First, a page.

The condolence letter sent by Palestinian President Mahmoud Abbas to the family of Moataz Hijazi, a Palestinian man who was shot dead by Israeli forces in Jerusalem on the rooftop of his home, still provokes a sense of rage from the Israeli government; Justice Minister Tzipi Livni described Abbas' remarks as "not only risible but also dangerous".
Livni said: "You can't on the one hand go round saying you condemn violence and on the other hand send letters encouraging it." The move "could lead [Abbas] to lose control" of the Palestinian street amid rising Arab-Israeli tensions, "and the responsibility for that would also fall on Abbas".
She also criticised right-wing Jewish groups who sought to change the status quo on the Temple Mount, telling Israel Radio that such efforts had the potential to "change the conflict with the Palestinians into a regional conflict with all the states of the Arab and Muslim world, including Jordan and Egypt."
Israeli Prime Minister Benjamin Netanyahu called on the international community to condemn Abbas for his condolences to Hijazi's family, a man who was killed by Israeli forces who suspected him of the attempted murder of Rabbi Yehuda Glick, a far-right activist.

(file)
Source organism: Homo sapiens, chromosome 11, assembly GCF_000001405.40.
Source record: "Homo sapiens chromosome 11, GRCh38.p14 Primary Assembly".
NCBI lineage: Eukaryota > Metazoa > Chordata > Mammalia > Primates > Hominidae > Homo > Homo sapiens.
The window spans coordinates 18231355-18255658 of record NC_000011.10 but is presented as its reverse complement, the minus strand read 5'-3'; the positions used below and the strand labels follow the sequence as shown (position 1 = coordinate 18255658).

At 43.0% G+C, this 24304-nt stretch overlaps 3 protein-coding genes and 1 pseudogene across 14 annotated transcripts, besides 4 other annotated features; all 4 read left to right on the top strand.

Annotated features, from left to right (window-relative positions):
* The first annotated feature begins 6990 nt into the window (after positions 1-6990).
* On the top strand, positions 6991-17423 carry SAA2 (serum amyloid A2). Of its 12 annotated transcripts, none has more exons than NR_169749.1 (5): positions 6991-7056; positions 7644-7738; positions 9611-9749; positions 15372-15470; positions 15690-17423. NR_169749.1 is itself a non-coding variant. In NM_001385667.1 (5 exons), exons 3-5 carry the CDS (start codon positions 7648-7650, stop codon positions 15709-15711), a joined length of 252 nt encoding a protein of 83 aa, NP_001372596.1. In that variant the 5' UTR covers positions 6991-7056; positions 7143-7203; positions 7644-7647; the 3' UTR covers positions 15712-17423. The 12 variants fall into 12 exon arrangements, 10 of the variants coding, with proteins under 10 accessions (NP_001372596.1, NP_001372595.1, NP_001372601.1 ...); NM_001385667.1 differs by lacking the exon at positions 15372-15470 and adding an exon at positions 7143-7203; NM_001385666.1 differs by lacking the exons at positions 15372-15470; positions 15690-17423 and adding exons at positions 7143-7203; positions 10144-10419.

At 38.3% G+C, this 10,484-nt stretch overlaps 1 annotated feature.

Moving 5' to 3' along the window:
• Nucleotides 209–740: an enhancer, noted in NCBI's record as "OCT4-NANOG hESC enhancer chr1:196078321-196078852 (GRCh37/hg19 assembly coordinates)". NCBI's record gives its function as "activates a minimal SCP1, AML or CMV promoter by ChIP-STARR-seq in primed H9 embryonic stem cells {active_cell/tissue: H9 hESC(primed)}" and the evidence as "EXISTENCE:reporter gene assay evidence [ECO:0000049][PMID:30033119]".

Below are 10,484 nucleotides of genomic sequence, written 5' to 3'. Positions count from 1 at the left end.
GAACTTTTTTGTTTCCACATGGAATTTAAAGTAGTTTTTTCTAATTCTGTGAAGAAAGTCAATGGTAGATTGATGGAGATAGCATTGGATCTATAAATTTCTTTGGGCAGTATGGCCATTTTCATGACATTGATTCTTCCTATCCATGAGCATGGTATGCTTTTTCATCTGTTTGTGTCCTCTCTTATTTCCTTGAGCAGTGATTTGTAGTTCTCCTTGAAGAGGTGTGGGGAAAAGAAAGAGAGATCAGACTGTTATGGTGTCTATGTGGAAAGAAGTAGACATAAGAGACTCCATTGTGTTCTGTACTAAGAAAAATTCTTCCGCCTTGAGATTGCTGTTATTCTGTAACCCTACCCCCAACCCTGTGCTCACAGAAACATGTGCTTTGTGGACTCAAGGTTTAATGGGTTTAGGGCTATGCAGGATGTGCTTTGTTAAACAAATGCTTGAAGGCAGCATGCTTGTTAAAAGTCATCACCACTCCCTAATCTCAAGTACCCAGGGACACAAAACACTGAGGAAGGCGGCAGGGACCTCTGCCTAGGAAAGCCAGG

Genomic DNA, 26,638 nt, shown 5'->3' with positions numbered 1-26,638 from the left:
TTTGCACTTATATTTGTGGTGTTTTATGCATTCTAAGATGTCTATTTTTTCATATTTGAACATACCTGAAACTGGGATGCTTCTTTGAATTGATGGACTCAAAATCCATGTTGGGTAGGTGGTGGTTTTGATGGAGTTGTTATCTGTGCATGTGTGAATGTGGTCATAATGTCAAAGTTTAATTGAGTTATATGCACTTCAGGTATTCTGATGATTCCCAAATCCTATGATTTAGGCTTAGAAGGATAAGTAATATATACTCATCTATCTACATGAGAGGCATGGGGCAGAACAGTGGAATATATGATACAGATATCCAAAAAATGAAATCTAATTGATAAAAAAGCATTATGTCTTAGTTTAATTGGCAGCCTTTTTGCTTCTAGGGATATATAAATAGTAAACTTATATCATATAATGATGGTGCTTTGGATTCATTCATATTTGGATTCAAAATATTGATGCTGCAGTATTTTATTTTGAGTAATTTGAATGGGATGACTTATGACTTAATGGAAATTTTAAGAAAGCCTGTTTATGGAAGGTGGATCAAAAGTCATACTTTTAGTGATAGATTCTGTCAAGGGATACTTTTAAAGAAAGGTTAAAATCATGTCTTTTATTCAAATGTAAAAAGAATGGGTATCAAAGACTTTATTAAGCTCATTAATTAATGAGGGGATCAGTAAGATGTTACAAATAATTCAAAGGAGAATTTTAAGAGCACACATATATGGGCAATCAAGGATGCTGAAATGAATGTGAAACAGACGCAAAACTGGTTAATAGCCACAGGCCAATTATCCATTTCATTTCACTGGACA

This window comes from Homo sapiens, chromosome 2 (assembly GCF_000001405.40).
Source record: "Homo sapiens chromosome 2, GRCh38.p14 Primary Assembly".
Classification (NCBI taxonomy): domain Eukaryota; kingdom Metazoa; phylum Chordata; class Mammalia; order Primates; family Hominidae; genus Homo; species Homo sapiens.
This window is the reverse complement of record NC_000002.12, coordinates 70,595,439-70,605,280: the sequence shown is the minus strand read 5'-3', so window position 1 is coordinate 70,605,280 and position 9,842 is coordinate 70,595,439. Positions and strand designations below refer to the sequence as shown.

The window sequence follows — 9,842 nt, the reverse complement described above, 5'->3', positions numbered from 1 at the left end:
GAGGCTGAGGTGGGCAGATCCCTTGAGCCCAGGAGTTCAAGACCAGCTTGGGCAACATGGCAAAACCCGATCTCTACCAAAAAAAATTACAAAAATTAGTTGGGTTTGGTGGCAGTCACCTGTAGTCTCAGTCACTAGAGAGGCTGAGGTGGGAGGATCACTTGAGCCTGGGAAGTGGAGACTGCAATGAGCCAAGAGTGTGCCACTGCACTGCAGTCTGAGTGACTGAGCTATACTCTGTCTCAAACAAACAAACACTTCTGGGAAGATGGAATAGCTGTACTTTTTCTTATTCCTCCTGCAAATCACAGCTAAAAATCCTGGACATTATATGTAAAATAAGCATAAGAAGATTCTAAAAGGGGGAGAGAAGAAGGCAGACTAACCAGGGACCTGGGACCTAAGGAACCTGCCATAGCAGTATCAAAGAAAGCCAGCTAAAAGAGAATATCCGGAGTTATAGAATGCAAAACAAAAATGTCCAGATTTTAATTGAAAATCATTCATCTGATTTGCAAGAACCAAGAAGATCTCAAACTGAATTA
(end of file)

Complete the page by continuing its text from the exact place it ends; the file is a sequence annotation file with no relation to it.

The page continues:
In a statement issued on Sunday evening, Netanyahu said: "While we're trying to calm tempers, Abbas sends a condolence letter for the death of someone who attempted to commit a despicable murder. It's time the international community condemn him for such deeds."
Foreign Minister Avigdor Lieberman described Abbas as a "partner for terror". The letter, Lieberman explained, "testifies more than anything else to the fact that Abbas is indeed a partner: a partner for terror, a partner to terrorists, a partner of murderers".
Abbas' letter amounts to "open support for terror and encouragement of further murders," he wrote.
"I call on the international community to reject and condemn this man who is leading the Israeli-Palestinian conflict to a violent, frightful place."